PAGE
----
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Weaseling out of diesel
With new fuel economy standards unfolding before our eyes, Sarah Butzen wonders why there's so little official attention paid to diesel, a clean and efficient 'alternative' fuel if there ever was one.
Posted July 27, 2012
By SARAH BUTZEN, EVERGEEK MEDIA
 
There's something strange going on in the public discussion about fuel economy - especially in statements and documents from major institutions and government agencies. A great deal of care is taken to be specific and inclusively detailed in describing different approaches to fuel economy. You get mellifluous statements like "The public is rioting in the streets demanding more fuel-efficient vehicles, alternative-technology vehicles such as hybrid electric vehicles, hybrid plug-ins, electric vehicles, and flex-fuel vehicles as well as higher fuel-economy conventional internal combustion engines and so there's no way we'll make it to the Cineplex in time." I'm paraphrasing, of course.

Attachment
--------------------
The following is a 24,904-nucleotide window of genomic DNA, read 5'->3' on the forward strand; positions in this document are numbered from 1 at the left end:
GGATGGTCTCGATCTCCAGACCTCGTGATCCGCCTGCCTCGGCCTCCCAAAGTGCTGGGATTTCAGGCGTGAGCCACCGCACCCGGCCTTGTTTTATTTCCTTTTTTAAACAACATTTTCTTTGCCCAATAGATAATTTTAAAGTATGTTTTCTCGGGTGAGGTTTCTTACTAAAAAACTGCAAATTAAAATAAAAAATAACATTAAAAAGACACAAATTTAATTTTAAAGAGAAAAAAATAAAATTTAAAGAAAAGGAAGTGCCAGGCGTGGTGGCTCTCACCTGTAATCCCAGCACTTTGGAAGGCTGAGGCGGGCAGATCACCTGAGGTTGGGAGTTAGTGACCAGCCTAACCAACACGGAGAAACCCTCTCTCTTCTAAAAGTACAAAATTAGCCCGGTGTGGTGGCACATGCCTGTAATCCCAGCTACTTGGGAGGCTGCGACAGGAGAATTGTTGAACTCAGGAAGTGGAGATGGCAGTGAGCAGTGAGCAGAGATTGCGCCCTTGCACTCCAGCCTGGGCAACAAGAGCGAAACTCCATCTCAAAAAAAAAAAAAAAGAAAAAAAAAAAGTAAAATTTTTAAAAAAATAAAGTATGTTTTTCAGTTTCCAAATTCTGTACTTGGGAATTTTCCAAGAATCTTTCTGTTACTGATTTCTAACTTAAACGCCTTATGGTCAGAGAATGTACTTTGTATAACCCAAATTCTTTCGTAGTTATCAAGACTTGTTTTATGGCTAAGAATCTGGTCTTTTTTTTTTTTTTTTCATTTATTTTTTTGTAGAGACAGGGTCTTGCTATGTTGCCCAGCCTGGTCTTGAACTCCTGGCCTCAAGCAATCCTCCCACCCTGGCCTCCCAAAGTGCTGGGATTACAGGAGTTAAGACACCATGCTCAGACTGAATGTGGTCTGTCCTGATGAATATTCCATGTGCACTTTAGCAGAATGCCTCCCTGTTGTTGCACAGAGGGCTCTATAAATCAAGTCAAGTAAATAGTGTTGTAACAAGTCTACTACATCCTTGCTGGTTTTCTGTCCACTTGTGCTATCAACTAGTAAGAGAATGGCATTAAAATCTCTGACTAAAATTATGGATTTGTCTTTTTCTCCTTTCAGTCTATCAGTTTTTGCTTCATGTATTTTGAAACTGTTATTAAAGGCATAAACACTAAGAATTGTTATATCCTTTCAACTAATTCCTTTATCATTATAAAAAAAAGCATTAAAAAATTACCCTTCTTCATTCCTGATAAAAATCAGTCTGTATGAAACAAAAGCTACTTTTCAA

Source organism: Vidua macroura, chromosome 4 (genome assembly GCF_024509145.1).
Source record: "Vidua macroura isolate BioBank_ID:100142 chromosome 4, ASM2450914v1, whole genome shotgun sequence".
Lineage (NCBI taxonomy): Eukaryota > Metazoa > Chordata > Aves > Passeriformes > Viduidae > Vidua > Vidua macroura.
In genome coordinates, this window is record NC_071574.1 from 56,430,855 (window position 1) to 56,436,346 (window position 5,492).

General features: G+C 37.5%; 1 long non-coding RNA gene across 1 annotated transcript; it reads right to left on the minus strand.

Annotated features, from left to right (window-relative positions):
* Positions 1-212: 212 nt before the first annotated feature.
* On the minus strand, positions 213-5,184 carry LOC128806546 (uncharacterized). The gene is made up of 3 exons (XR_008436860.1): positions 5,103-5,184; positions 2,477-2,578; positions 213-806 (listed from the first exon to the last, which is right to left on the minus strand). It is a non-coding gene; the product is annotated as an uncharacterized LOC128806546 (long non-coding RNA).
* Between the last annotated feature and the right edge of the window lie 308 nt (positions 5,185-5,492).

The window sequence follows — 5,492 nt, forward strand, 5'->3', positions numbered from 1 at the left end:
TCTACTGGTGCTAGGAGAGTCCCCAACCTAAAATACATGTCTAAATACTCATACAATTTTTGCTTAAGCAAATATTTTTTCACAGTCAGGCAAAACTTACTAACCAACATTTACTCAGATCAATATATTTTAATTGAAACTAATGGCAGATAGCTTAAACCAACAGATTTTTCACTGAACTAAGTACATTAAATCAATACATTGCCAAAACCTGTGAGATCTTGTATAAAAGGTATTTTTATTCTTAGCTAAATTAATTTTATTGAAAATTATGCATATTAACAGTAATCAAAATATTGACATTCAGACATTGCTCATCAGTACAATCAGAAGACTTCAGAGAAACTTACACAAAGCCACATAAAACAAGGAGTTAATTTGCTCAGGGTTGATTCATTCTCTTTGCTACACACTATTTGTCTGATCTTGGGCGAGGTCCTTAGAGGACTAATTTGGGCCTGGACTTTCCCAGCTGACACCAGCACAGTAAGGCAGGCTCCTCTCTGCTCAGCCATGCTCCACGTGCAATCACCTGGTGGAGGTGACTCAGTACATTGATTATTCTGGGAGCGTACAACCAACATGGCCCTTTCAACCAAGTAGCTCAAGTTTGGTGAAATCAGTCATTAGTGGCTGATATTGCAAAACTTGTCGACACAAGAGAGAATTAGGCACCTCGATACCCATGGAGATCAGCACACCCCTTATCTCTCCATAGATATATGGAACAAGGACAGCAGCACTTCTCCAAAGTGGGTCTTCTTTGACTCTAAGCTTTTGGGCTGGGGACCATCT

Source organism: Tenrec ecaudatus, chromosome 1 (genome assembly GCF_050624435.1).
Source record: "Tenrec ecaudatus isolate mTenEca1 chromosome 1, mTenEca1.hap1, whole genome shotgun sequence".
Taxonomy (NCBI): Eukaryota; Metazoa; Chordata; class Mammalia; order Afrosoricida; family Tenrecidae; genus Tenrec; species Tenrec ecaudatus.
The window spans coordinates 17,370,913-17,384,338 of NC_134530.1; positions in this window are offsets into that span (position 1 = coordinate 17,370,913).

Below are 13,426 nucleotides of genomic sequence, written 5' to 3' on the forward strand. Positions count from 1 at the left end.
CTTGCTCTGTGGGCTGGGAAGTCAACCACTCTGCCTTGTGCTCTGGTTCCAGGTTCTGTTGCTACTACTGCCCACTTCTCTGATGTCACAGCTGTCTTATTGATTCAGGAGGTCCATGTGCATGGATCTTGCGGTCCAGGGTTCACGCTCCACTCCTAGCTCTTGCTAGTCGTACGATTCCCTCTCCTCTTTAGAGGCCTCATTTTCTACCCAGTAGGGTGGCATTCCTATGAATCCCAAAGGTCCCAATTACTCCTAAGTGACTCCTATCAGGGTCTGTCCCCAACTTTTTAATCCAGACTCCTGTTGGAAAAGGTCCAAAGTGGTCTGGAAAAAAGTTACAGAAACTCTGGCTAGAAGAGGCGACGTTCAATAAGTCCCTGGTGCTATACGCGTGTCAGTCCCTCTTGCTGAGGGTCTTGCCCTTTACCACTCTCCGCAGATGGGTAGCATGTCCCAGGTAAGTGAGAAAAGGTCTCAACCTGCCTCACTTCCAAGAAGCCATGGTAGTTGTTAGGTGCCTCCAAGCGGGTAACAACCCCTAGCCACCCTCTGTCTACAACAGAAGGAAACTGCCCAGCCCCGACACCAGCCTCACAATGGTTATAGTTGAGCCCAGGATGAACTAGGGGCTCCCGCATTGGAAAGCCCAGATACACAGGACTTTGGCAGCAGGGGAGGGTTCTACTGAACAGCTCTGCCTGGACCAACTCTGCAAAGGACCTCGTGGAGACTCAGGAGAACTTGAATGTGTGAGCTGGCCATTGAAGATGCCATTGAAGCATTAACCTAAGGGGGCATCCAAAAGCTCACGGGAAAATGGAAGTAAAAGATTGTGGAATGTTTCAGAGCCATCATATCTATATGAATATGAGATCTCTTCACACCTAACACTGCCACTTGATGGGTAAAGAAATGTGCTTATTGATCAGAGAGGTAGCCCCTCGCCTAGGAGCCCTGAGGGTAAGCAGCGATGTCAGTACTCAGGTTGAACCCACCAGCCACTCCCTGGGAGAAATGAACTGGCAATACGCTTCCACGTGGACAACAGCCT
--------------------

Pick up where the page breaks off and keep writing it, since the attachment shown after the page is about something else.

But that's not the strange part of the discussion. What's strange in the recent discourse, the all-but-moot Corporate Avergae Fuel Economy (CAFE) debate, the automaker double-talk about this vehicle exceeding expectations or that truck able to pull a large house while using only the gas required to pull a small house, is the utter lack of any mention of diesel.

I've done the research, I've read more press materiel than is healthy, and pretty much across the board, official documents and policy statements about fuel-economy technology just kind of ignore diesel engines.

I'm not saying no one's talking about the fuel-economy impact of diesel. Your bloggers, your industry journalists, your automotive analysts - you know, the elite - they're all talking about it. And European carmakers, they've got plenty to say about the possibilities - and actualities - of diesel. Even some US carmakers are starting to join in (albeit cautiously - more on that later) insofar as they are planning on offering a diesel version of one of their own models or t'other. But any official statement about bona fide, lets-put-that-in-stone policy just goes blithely along as though there's no such thing as diesel. Why? Let's explore.

Is it because diesel is not as fuel-efficient as the other technologies?